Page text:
retrograde conduction


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conduction

 [kon-duk´shun]
conveyance of energy, as of heat, sound, or electricity.
aberrant ventricular conduction the temporary abnormal intraventricular conduction of supraventricular impulses; called also ventricular aberration.
aerial conduction (air conduction) conduction of sound waves to the organ of hearing in the inner ear through the air.
anterograde conduction
1. forward conduction of impulses through a nerve.
2. in the heart, conduction of impulses from atria to ventricles.
atrioventricular conduction (AV conduction) the conduction of atrial impulses through the atrioventricular node and the His-Purkinje system to the ventricles.
bone conduction conduction of sound waves to the inner ear through the bones of the skull.
concealed conduction conduction that is not seen on the surface electrocardiogram but may be detected by its effect on subsequent impulses; common examples are the incomplete penetration of the AV junction during atrial fibrillation, the Wenckebach type penetration during atrial flutter, and the retrograde incomplete penetration following ventricular ectopic beats.
decremental conduction a gradual decrease in the stimuli and response along a pathway of conduction; it occurs in nerve fibers with reduced membrane potentials.
retrograde conduction transmission of a cardiac impulse backward in the ventricular to atrial direction; particularly, conduction from the atrioventricular node into the atria.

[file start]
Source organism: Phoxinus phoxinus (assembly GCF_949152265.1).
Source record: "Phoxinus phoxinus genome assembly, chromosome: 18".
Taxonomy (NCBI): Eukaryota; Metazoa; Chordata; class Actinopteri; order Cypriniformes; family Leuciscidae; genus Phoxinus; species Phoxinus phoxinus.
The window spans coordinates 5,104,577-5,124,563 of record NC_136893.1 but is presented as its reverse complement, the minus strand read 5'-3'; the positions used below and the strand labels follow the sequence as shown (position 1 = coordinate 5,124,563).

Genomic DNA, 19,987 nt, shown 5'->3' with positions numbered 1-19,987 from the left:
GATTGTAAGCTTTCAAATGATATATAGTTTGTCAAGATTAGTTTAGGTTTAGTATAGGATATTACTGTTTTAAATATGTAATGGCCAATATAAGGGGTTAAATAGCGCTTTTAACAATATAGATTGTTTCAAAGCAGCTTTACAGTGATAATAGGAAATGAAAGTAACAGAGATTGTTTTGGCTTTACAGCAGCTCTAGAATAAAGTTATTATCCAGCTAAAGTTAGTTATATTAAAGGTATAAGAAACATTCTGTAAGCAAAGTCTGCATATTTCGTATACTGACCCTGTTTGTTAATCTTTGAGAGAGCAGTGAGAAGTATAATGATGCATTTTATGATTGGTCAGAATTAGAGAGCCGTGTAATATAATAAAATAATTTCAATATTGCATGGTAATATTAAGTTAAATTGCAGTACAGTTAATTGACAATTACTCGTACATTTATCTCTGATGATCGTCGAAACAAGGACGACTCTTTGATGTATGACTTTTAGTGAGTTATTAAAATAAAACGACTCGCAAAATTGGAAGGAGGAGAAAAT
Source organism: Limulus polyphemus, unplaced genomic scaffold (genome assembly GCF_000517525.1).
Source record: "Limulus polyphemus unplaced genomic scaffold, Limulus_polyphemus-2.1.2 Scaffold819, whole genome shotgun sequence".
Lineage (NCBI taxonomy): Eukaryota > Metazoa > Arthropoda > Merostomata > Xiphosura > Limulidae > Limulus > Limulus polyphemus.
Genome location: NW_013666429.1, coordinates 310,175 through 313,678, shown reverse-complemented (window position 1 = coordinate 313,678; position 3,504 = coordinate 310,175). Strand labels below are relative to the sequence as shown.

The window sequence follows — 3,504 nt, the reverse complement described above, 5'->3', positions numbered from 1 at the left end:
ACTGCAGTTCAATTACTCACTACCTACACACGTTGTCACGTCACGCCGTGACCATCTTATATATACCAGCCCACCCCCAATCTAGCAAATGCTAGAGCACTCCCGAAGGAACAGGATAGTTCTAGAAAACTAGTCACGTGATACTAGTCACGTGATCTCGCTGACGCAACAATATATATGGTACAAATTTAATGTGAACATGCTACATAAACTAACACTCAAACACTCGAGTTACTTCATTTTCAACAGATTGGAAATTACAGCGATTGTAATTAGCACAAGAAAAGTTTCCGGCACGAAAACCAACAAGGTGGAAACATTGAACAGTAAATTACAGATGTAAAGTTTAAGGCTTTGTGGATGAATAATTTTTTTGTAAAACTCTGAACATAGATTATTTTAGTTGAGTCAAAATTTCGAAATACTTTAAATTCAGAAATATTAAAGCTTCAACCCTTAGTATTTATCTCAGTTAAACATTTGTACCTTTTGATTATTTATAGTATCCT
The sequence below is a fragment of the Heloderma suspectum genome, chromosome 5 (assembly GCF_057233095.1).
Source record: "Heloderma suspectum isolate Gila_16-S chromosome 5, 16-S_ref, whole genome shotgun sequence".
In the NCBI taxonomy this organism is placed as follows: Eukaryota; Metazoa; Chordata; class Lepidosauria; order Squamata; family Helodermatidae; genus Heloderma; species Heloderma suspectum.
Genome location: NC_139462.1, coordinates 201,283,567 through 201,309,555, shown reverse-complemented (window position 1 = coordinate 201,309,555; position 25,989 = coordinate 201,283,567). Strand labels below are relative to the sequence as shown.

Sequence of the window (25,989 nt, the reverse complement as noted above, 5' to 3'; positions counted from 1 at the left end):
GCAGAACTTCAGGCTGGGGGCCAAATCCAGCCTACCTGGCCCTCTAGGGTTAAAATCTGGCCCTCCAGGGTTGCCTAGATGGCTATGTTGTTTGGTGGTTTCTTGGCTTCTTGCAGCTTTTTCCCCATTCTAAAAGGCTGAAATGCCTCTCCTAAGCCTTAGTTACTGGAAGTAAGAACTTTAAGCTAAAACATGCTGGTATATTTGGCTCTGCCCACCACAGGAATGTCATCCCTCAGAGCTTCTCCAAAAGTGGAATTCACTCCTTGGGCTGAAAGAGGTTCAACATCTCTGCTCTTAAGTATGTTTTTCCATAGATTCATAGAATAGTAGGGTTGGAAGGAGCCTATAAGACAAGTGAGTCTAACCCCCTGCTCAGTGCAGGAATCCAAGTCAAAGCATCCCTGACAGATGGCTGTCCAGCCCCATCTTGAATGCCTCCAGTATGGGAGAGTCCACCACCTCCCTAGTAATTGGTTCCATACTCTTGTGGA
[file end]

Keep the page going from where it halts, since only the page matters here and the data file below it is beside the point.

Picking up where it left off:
saltatory conduction the rapid passage of an electric potential between the nodes of ranvier in myelinated nerve fibers, rather than along the full length of the membrane.

retrograde conduction

Ventriculoatrial conduction Cardiology The propagation of depolarization from the ventricles to the atria–ie, VA conduction. See Conduction.
References in periodicals archive ?
20,21) It is typically diagnosed in childhood and usually presents as a narrow QRS tachycardia with AV dissociation, (22) but retrograde conduction to the atrium has also been found.
We also demonstrated that unidirectional (activation conduction sequence was from LA to PV-LAJ, and finally to LSPV by pacing at LA, from LSPV to PV-LAJ, and to LA by pacing at LSPVd) and bi-directional conduction (activation conduction sequence was from LSPVm to both PV-LAJ and LA as well as to LSPVd simultaneously by pacing at LSPVm), bi-directional decremented conduction as well as slowed retrograde conduction (from LSPV to LA) within LSPV and delayed conduction or conduction block from stimulation signal to local tissue potential before AF.
P waves and QRS complexes occur regularly and independently with no evidence of anterograde or retrograde conduction.